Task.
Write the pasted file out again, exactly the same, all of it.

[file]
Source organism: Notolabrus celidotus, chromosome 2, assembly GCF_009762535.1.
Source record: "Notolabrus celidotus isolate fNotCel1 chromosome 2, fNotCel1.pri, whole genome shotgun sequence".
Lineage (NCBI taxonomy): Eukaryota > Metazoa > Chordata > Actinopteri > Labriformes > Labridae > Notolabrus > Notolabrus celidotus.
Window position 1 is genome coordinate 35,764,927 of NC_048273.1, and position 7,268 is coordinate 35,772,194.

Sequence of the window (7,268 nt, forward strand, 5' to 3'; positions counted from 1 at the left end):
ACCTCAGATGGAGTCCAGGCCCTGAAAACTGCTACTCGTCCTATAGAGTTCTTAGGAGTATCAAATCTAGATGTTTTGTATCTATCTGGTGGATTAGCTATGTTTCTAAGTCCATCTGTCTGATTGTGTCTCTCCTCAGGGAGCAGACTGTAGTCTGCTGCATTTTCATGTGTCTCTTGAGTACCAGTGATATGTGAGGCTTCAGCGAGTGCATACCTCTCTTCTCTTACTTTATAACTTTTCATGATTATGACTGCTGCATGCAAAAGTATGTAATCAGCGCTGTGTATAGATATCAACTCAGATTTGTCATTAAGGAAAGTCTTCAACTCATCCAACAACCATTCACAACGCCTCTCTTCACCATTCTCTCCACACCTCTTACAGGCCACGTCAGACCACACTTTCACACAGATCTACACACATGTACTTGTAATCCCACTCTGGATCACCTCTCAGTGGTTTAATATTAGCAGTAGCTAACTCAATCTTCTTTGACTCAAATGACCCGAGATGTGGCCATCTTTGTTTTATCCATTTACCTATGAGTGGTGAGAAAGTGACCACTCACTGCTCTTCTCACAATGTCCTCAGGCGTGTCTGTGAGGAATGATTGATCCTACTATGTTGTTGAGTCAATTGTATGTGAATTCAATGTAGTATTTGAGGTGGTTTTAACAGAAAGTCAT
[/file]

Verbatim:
Source organism: Notolabrus celidotus, chromosome 2, assembly GCF_009762535.1.
Source record: "Notolabrus celidotus isolate fNotCel1 chromosome 2, fNotCel1.pri, whole genome shotgun sequence".
Lineage (NCBI taxonomy): Eukaryota > Metazoa > Chordata > Actinopteri > Labriformes > Labridae > Notolabrus > Notolabrus celidotus.
Window position 1 is genome coordinate 35,764,927 of NC_048273.1, and position 7,268 is coordinate 35,772,194.

Sequence of the window (7,268 nt, forward strand, 5' to 3'; positions counted from 1 at the left end):
ACCTCAGATGGAGTCCAGGCCCTGAAAACTGCTACTCGTCCTATAGAGTTCTTAGGAGTATCAAATCTAGATGTTTTGTATCTATCTGGTGGATTAGCTATGTTTCTAAGTCCATCTGTCTGATTGTGTCTCTCCTCAGGGAGCAGACTGTAGTCTGCTGCATTTTCATGTGTCTCTTGAGTACCAGTGATATGTGAGGCTTCAGCGAGTGCATACCTCTCTTCTCTTACTTTATAACTTTTCATGATTATGACTGCTGCATGCAAAAGTATGTAATCAGCGCTGTGTATAGATATCAACTCAGATTTGTCATTAAGGAAAGTCTTCAACTCATCCAACAACCATTCACAACGCCTCTCTTCACCATTCTCTCCACACCTCTTACAGGCCACGTCAGACCACACTTTCACACAGATCTACACACATGTACTTGTAATCCCACTCTGGATCACCTCTCAGTGGTTTAATATTAGCAGTAGCTAACTCAATCTTCTTTGACTCAAATGACCCGAGATGTGGCCATCTTTGTTTTATCCATTTACCTATGAGTGGTGAGAAAGTGACCACTCACTGCTCTTCTCACAATGTCCTCAGGCGTGTCTGTGAGGAATGATTGATCCTACTATGTTGTTGAGTCAATTGTATGTGAATTCAATGTAGTATTTGAGGTGGTTTTAACAGAAAGTCAT